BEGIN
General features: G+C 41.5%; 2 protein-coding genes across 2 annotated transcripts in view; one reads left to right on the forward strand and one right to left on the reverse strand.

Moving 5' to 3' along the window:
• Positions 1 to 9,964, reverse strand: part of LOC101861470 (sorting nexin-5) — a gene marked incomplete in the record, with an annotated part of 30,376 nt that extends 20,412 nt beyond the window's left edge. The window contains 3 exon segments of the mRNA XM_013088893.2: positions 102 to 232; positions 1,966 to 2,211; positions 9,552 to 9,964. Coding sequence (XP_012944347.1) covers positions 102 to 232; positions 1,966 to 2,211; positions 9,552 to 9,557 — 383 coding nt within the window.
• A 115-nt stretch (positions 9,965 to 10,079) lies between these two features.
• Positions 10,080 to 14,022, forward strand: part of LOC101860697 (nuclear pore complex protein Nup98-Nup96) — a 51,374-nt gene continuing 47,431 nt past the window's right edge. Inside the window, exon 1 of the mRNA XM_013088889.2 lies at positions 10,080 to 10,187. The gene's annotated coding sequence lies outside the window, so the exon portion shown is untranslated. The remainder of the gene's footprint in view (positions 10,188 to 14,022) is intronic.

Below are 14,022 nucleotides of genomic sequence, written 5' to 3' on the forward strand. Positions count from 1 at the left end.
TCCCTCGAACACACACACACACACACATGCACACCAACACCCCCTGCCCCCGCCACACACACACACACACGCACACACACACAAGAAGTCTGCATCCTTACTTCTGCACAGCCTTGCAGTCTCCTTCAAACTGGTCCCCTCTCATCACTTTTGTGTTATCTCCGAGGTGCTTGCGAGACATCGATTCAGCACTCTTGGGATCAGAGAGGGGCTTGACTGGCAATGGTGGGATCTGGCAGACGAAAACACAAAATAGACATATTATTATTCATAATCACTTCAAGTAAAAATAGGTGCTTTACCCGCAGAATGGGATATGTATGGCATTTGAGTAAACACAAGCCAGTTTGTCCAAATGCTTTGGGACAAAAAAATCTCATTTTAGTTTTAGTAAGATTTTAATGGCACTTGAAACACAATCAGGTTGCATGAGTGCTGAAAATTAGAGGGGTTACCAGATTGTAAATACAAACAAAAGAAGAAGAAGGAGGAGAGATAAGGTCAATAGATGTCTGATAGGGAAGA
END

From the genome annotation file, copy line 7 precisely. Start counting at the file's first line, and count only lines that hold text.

TCCCTCGAACACACACACACACACACATGCACACCAACACCCCCTGCCCCCGCCACACACACACACACACGCACACACACACAAGAAGTCTGCATCCTTACTTCTGCACAGCCTTGCAGTCTCCTTCAAACTGGTCCCCTCTCATCACTTTTGTGTTATCTCCGAGGTGCTTGCGAGACATCGATTCAGCACTCTTGGGATCAGAGAGGGGCTTGACTGGCAATGGTGGGATCTGGCAGACGAAAACACAAAATAGACATATTATTATTCATAATCACTTCAAGTAAAAATAGGTGCTTTACCCGCAGAATGGGATATGTATGGCATTTGAGTAAACACAAGCCAGTTTGTCCAAATGCTTTGGGACAAAAAAATCTCATTTTAGTTTTAGTAAGATTTTAATGGCACTTGAAACACAATCAGGTTGCATGAGTGCTGAAAATTAGAGGGGTTACCAGATTGTAAATACAAACAAAAGAAGAAGAAGGAGGAGAGATAAGGTCAATAGATGTCTGATAGGGAAGA